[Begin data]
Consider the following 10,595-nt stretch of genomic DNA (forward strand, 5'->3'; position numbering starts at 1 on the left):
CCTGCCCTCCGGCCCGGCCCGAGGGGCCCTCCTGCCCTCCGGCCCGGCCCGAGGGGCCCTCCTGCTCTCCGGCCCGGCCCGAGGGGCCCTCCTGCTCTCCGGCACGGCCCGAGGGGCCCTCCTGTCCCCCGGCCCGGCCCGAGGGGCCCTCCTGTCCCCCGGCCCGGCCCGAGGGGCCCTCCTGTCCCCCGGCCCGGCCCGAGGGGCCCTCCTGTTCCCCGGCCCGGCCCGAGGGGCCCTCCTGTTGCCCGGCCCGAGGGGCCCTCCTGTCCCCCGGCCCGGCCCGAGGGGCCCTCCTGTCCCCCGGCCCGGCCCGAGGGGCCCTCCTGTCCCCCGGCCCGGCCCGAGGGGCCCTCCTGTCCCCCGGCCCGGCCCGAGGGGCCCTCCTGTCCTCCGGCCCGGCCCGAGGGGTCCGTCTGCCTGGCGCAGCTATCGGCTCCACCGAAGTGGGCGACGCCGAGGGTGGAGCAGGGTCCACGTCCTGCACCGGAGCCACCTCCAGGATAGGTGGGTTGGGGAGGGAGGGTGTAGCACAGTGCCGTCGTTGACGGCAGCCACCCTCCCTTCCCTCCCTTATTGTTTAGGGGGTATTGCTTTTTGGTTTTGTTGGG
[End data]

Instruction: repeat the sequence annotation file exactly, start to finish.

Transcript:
Consider the following 10,595-nt stretch of genomic DNA (forward strand, 5'->3'; position numbering starts at 1 on the left):
CCTGCCCTCCGGCCCGGCCCGAGGGGCCCTCCTGCCCTCCGGCCCGGCCCGAGGGGCCCTCCTGCTCTCCGGCCCGGCCCGAGGGGCCCTCCTGCTCTCCGGCACGGCCCGAGGGGCCCTCCTGTCCCCCGGCCCGGCCCGAGGGGCCCTCCTGTCCCCCGGCCCGGCCCGAGGGGCCCTCCTGTCCCCCGGCCCGGCCCGAGGGGCCCTCCTGTTCCCCGGCCCGGCCCGAGGGGCCCTCCTGTTGCCCGGCCCGAGGGGCCCTCCTGTCCCCCGGCCCGGCCCGAGGGGCCCTCCTGTCCCCCGGCCCGGCCCGAGGGGCCCTCCTGTCCCCCGGCCCGGCCCGAGGGGCCCTCCTGTCCCCCGGCCCGGCCCGAGGGGCCCTCCTGTCCTCCGGCCCGGCCCGAGGGGTCCGTCTGCCTGGCGCAGCTATCGGCTCCACCGAAGTGGGCGACGCCGAGGGTGGAGCAGGGTCCACGTCCTGCACCGGAGCCACCTCCAGGATAGGTGGGTTGGGGAGGGAGGGTGTAGCACAGTGCCGTCGTTGACGGCAGCCACCCTCCCTTCCCTCCCTTATTGTTTAGGGGGTATTGCTTTTTGGTTTTGTTGGG